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« Chatham House on biofuels | Main | DIY integrated assessment model »
Sunday
Apr142013

Speak truth to power

The EU has launched a consultation into the 2015 International Climate Change agreement (H/T Pat Swords).

The purpose of this consultation is to initiate a debate with Member States, EU institutions and stakeholders on how best to shape the international climate regime between 2020 and 2030. The Consultative Communication sets out a context and poses a set of questions to frame this debate.

Details here.

The EU apparently tries to avoid speaking just to itself, although the terms of the consultation seem to have been worded so as to exclude dissenting voices. Nevertheless, it is always helpful to place these views on the record.

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Reader Comments (46)

...the terms of the consultation seem to have been worded so as to exclude dissenting voices.
How?
In the interests of transparency, the Commission asks organisations who wish to submit comments in the context of public consultations to provide the Commission and the public at large with information about whom and what they represent by registering in the Transparency Register...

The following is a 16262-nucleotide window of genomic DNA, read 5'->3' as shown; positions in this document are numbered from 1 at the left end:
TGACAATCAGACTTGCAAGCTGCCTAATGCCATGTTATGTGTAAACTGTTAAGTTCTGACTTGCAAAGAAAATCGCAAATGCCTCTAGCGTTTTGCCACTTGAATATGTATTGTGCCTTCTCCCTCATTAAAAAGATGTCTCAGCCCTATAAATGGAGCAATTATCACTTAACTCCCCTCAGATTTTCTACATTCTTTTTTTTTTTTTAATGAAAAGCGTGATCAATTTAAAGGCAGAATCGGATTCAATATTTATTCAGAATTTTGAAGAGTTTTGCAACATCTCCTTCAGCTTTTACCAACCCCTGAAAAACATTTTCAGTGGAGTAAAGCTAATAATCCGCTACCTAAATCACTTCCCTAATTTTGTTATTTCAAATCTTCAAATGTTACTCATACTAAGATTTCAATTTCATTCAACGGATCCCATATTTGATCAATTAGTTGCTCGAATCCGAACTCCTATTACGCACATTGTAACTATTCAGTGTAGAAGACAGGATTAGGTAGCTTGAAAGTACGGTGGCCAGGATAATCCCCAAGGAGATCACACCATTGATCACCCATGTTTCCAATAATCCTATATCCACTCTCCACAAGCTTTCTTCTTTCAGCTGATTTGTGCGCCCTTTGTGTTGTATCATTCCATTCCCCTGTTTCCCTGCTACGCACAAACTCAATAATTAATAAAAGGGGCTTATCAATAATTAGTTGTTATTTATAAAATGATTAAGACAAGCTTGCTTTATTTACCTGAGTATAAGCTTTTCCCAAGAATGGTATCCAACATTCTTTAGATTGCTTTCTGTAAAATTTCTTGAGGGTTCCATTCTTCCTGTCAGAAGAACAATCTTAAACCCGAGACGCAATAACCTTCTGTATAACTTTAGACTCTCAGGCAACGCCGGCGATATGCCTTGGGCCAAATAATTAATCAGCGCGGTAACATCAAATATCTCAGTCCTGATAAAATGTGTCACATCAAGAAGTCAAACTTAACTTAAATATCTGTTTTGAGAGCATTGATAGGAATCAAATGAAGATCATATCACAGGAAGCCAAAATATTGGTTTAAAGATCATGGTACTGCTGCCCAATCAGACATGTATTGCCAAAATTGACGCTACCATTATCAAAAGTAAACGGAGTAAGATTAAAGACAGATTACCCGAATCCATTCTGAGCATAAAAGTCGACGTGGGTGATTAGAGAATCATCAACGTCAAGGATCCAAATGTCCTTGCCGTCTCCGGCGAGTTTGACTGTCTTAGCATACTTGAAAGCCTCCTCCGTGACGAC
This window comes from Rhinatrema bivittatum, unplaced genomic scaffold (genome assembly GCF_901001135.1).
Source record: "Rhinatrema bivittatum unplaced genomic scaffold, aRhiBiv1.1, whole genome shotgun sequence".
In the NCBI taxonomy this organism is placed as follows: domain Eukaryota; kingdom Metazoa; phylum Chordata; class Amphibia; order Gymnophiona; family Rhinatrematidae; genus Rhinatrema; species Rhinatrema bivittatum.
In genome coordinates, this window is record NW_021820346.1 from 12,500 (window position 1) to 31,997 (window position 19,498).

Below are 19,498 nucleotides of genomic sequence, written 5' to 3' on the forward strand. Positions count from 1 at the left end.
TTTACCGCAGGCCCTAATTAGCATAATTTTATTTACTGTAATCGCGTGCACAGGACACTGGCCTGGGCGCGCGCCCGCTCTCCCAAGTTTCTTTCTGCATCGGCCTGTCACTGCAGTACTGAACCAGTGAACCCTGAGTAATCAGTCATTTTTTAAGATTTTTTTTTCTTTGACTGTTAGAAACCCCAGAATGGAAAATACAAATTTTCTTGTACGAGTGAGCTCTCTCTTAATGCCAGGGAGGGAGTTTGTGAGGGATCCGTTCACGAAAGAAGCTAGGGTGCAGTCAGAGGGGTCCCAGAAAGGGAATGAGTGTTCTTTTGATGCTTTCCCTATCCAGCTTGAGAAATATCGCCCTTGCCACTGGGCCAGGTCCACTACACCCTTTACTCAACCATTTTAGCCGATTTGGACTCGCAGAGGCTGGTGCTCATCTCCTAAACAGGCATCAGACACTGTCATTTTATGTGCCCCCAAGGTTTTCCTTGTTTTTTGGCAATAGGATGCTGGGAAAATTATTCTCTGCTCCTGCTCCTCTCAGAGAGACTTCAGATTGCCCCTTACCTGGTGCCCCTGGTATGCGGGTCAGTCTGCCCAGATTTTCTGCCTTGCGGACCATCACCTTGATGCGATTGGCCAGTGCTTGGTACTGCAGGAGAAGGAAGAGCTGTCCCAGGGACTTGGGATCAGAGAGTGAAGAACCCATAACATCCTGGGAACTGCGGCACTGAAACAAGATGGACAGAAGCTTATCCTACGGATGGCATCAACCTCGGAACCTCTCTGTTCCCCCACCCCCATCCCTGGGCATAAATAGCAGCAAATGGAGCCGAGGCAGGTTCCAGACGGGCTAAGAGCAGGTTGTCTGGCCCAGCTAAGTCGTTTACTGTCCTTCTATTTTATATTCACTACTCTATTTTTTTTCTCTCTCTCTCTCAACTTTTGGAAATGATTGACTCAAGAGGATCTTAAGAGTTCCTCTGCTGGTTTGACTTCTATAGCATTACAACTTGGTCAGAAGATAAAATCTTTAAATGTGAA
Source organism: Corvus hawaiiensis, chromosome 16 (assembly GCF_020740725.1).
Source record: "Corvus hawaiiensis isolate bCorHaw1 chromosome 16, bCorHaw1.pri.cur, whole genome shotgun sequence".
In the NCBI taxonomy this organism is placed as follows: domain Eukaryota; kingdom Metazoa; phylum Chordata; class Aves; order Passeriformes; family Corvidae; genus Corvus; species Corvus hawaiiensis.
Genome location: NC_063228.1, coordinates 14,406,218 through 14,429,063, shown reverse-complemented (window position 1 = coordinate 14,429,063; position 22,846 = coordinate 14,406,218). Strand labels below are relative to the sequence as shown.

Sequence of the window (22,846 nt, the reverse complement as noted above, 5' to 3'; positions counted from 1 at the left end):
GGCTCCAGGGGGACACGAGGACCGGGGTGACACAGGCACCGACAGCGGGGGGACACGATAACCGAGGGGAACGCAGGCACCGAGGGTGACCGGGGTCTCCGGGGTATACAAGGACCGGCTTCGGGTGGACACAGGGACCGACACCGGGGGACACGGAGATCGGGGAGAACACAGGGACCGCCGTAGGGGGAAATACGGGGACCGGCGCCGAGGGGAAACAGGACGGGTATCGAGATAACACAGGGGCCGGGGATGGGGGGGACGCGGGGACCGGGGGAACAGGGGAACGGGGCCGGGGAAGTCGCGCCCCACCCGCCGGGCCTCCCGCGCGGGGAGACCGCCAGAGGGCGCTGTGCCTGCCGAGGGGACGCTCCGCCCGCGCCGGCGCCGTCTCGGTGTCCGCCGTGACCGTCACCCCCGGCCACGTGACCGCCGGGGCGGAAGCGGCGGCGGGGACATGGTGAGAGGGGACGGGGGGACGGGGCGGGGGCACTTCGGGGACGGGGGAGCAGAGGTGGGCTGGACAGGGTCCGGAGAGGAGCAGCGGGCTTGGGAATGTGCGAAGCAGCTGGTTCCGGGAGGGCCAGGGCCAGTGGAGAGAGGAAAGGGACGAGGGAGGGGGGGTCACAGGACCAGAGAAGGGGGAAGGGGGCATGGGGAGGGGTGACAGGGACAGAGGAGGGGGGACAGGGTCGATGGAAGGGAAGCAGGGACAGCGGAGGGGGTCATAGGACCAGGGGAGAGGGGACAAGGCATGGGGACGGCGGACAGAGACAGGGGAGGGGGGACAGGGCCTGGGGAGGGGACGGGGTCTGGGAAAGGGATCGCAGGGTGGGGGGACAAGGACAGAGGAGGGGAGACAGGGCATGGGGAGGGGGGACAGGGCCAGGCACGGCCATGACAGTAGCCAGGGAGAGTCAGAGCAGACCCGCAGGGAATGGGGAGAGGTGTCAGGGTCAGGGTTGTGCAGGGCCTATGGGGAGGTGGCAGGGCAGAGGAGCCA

You can also answer as a citizen. It’s not their fault if we can’t organise ourselves out of a paper bag (or a blog thread). A simple association of sceptics would have the right to be heard alongside the RSPB or WWF or whatever. It would also help us to hone our arguments.
Of course, the probability of the EU even existing in 2020 may be considered pretty minimal...

Apr 14, 2013 at 9:27 AM | Registered Commentergeoffchambers

I went back to their site to check, misclicked and and ended up at
http://ec.europa.eu/clima/tenders/index_en.htm

DG CLIMA also gives the opportunity to organisations to get some grants through calls for proposals... A grant or a subvention is a direct financial contribution from the European Commission to support a specific action or project of a non-commercial nature...
Dear Madam,
[Snip - raise the tone please]

Apr 14, 2013 at 9:38 AM | Registered Commentergeoffchambers

Go for it Geoff.

Apr 14, 2013 at 9:47 AM | Unregistered CommenterPhillip Bratby

@ Apr 14, 2013 at 9:27 AM | Registered Commentergeoffchambers

Geoff,

F.F sake sign me up...quick!

Apr 14, 2013 at 9:58 AM | Registered Commenterpeterwalsh

Geoff, on the subject of slush funds, you're asking the wrong question - you wanna set up as a bogus 'green charity' and then stick the big spanner in.............

You'll have to join 'common purpose'/WWF/Greenpeace - then you're in - British taxpayers dosh on stream, lavish grants/money 'de nada', or just ask for a grant from some - er outwardly legit' UK charity fund.

Apr 14, 2013 at 10:17 AM | Unregistered CommenterAthelstan.